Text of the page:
The rupture in visual language:
Kula, Ömür (2006) The rupture in visual language:. [Thesis]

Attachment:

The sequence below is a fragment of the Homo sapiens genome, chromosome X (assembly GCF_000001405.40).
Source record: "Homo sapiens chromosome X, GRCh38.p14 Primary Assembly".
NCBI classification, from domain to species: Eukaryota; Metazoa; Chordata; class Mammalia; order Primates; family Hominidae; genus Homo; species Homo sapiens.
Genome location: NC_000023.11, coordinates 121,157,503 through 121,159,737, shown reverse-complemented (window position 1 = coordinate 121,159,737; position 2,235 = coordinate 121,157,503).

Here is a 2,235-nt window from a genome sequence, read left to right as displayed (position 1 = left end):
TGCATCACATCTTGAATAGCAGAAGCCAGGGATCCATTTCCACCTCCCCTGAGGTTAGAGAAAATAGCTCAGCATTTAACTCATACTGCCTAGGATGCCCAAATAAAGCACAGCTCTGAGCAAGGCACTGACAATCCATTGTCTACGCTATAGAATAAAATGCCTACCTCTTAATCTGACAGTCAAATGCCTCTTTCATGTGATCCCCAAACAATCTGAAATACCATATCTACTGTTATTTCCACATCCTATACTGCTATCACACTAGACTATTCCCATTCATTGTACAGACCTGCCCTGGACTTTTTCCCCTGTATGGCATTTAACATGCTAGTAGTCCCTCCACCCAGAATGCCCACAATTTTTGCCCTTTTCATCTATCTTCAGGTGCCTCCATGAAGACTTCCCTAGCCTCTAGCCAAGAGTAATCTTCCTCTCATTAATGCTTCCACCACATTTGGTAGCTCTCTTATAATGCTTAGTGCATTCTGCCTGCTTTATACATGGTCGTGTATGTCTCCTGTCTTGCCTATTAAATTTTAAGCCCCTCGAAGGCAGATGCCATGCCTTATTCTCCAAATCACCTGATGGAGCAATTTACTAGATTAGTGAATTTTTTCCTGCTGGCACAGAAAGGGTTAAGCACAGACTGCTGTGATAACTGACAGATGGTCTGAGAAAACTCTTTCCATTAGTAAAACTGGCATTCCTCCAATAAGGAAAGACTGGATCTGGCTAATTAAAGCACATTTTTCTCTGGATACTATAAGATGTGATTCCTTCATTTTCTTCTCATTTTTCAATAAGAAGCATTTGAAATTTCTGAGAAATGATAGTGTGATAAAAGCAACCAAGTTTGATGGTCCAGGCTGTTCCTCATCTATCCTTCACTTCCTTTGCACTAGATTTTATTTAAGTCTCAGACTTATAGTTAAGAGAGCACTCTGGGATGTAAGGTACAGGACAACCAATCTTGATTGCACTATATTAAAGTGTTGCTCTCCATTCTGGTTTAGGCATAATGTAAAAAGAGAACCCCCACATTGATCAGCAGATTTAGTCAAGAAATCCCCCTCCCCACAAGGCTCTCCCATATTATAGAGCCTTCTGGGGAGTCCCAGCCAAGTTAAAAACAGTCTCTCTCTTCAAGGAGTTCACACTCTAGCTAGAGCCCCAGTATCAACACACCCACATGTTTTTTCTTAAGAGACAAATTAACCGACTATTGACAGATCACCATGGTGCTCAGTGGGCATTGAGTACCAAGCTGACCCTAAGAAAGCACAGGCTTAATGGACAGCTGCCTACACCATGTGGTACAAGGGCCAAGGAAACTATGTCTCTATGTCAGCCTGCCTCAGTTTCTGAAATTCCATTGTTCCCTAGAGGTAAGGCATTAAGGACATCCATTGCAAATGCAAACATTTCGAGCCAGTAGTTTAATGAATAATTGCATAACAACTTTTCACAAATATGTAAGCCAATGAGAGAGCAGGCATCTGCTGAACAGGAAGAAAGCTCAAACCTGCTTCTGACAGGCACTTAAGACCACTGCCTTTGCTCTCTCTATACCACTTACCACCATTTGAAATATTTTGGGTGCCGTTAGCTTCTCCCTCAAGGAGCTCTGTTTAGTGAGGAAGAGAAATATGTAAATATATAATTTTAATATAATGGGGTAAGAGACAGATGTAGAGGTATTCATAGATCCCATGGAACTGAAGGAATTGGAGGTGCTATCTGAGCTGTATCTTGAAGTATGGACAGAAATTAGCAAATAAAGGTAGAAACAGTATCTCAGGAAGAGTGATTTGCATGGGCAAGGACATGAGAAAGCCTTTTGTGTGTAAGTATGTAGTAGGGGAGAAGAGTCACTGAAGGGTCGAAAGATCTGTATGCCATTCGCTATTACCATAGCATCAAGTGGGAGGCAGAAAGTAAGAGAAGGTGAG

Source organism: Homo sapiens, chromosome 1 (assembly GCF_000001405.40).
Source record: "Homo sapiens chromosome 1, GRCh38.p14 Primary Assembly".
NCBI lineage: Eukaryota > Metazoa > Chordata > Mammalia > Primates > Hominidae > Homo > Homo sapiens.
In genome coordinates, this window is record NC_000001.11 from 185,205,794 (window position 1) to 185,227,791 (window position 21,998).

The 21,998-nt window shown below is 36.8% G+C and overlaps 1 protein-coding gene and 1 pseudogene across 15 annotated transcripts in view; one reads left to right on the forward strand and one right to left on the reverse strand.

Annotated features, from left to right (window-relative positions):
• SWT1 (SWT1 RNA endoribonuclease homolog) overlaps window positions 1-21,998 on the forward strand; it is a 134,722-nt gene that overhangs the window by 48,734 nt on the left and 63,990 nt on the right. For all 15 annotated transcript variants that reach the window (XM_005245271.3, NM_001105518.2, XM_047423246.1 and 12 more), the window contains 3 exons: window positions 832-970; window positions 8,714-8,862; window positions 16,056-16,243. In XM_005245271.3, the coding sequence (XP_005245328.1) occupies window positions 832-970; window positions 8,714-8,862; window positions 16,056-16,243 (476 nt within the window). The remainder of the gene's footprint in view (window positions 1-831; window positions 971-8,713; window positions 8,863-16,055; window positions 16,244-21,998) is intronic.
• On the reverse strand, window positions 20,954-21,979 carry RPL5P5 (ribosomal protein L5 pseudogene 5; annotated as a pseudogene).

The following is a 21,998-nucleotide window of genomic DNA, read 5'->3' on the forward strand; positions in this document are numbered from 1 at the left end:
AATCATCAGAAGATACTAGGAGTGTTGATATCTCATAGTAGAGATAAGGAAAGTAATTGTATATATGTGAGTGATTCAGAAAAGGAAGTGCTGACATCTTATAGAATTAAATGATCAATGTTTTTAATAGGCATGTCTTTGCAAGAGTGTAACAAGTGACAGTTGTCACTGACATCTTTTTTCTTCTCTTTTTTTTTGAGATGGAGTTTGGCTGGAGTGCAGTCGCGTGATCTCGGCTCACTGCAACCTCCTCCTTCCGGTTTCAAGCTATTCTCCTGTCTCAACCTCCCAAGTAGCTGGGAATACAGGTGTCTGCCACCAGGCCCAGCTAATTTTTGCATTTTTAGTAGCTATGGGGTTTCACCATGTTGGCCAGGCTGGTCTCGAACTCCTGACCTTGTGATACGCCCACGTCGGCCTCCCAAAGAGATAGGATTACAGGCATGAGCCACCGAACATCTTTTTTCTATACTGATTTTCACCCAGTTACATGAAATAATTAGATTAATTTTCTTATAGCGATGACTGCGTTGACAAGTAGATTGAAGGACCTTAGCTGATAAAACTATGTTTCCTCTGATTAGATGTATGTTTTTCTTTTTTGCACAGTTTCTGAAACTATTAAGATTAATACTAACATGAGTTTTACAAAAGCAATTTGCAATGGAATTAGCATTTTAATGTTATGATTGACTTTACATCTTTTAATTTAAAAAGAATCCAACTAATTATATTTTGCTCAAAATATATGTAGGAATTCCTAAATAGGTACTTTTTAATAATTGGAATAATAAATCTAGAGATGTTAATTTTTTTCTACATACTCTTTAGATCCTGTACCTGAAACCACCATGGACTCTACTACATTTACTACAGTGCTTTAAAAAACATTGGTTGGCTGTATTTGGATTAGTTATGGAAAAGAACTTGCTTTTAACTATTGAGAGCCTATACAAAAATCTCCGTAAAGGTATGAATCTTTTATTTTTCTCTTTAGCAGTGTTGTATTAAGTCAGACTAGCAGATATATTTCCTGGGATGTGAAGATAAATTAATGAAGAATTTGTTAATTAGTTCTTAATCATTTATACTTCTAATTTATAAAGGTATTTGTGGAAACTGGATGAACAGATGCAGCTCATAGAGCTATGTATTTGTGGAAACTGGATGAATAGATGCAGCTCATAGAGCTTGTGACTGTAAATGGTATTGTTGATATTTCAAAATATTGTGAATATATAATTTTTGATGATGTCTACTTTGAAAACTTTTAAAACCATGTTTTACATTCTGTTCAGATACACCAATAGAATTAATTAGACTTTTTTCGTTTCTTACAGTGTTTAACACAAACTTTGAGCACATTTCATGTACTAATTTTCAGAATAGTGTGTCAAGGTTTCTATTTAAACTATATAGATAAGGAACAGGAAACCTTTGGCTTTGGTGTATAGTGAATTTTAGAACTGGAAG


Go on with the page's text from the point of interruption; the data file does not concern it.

The shift of arts from conventional forms of canvas-painting and sculpture to collage, ready-mades, installations and performances as it had occurred in the history of western art follow a linear and natural unfolding in parallel with sociopolitical evolvements. In the case of Turkish visual arts, this kind of a transformation projects to the time period between 1960s to 1990s where the face of arts change not smoothly but rather in the form of a 'rupture' as new tendencies are embraced, practiced, applauded and exhibited; substituting the traditional forms of art-making in Turkey. The hypothesis, while seeking the possibility of naming this transformation as a 'rupture', runs in order to single out the contributions of significant women artists of the period, Füsun Onur, Ayşe Erkmen, Canan Beykal, Gülsün Karamustafa and Nur Koçak; whose visibility, active participation, production and unique artistic style happens to conquer the scene. Discussed within the western understanding of concept and conceptual art, and also through the sociopolitical environment of Turkey during the particular time period; these women artists, who are categorizing their works as 'conceptual' or themselves for that matter as 'conceptual artists'; appear as the most remarkable figures active in the years especially between 1970 and 1980 naming the era as one turning point in the history of Turkish Visual Arts, where fine arts in Turkey move out of the canvas and converge to 'conceptuality' as new subject matters, forms and concepts are integrated within the artistic representation and composition.
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